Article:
WESTERLY — Advocates hoping to preserve or expand public access to Rhode Island’s coastal waters heard Wednesday from legislators who have introduced a bill they say will better define where people have a right to use the state’s shores.
State Sen. Victoria Gu, (D-Dist. 38, Westerly, Charlestown, South Kingstown) hosted a forum at Westerly Town Hall that covered both the efforts in the General Assembly to pass legislation to increase public access to the shore as well as the Coastal Resources Management Council’s role in determining public rights of way.
“All the actions of people in this room have helped elevate the issue to near the top of the agenda for the House and the Senate,” Gu, a first-term lawmaker, said.
A bill introduced in the House of Representatives on Jan. 19 would give the public access to 6 feet of beach from a recognizable high tide line along the state’s coast.
State Reps. Brian Patrick Kennedy (D-Dist.38, Hopkinton, Westerly) and Tina Spears (D-Dist. 36, Charlestown, South Kingstown, New Shoreham) are two of the 10 sponsors of the bill, and both were at Wednesday’s forum.
The bill, H-5174, defines what’s called a “recognizable high tide line,” noted as a line or mark left on “tidal flats, beaches, or along shore objects that indicates the intersection of the land with the water’s surface level at the maximum height reached by a rising tide.”
The public would have the expectation of access on a strip of sand six feet landward from that line, according to the bill.
“The language in that legislation is what we’re seeking to pass that will now set that definition in place,” Kennedy said.
But the bill also has a provision that stops the public from going beyond the vegetation line and into a homeowner’s property, “even if the high tide is at their doorstep,” Gu said. Such a scenario will occur with greater frequency because of sea level rise, she said.
“Eventually the amount of land we have that is public and usable will shrink over time,” she said.
Gu said a companion bill should be introduced in the Senate soon.
Currently, the public’s right to the shore is determined by the mean high water line, an elevation calculated from the average of all the high tides in Rhode Island over a 19-year period.
The line can change on a daily basis, leading to confusion and inconsistencies.
“For instance,” the proposed bill says, “two years of near weekly surveyed beach transects in the town of Charlestown revealed that the position of the MHW line migrated back and forth across a 125-foot swath of the beach profile.”
As part of the forum, Gu invited CRMC staff to explain the state’s long history of public rights to the shoreline, as well as several methods the agency uses to determine a public right of way.
It’s a timely discussion, especially in Westerly, where last month the Town Council backed a resolution supporting the CRMC’s role in determining if the Spring Avenue Extension will be recognized as a public right of way to the shore. That decision is still pending.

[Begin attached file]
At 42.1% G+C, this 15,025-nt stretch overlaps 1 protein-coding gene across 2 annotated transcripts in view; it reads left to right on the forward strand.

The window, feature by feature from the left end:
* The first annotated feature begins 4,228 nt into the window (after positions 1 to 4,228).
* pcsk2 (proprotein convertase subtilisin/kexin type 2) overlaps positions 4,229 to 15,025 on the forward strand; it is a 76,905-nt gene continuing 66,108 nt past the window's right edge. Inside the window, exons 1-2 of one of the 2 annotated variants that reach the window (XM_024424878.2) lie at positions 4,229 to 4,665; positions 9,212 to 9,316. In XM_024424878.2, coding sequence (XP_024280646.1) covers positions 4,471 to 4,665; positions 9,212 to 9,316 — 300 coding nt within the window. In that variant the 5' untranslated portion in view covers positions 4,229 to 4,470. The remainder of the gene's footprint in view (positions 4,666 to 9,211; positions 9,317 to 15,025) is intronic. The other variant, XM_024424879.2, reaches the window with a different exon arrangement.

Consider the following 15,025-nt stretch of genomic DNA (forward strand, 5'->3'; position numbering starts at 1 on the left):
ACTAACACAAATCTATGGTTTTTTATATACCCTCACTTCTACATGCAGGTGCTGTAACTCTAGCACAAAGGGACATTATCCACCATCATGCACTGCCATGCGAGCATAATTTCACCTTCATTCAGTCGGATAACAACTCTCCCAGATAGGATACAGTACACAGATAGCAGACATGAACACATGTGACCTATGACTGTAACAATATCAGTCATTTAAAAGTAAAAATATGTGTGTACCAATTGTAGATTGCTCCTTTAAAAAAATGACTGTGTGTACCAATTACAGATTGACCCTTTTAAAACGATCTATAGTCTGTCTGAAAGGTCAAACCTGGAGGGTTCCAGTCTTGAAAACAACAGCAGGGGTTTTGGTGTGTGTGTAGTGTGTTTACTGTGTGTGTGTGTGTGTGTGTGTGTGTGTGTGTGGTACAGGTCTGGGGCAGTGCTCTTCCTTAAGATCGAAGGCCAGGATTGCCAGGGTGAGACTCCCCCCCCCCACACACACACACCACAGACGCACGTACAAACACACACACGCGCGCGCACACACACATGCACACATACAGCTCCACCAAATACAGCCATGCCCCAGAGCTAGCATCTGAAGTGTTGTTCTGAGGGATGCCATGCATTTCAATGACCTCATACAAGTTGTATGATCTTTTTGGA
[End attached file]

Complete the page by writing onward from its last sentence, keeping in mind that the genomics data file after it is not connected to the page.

The town has wrestled with the Spray Rock Road or Spring Avenue right of way for more than 14 years. The matter was before the CRMC on Tuesday, Westerly Town Council member Joy Cordio said. It could be heard and decided on within the first half of this year, she said.
“It’s out of our hands right now. We do have two other rights of way waiting to be heard at CRMC, that is the sand trail and Water’s Edge Road,” she said.
Westerly also has a harbor management plan waiting for approval, and Cordio said the town’s yet to be formed Charter Review Commission will address its lack of a Harbor Management Commission this year.
“I will personally recommend that that be reinstated,” she said.
Gu also spoke about another “exciting” bill introduced by Rep. Joseph McNamara (D-Dist. 19, Cranston, Warwick) to identify rights of way to water bodies such as rivers that empty into the bays or ocean.
She also wants to look at signage guidelines to regulate what she said are “misleading” signs next to public rights of way that say the land is private property for use only by residents and their guests. Gu showed several photos she said she took in Charlestown of such signs.
“It’s technically on private property, on a homeowner’s parcel of land, but it’s next to a right of way where it seems like it’s discouraging people from using the right of way,” she said.
Another area of advocacy for Gu in the current session, she said, will be efforts to provide additional funding to CRMC for enforcement of signage regulations.
“Say one of us drafts a bill giving the CRMC the ability to enforce the signage,” she said. “They also need to have the staffing and resources to do that.”
Gu urged attendees to get involved in the process by contacting not only their own legislators, but to have family or acquaintances in other parts of the state do likewise.
“Look around your personal networks,” she said. “We need representatives and senators up north to be hearing it from their constituents, too.”
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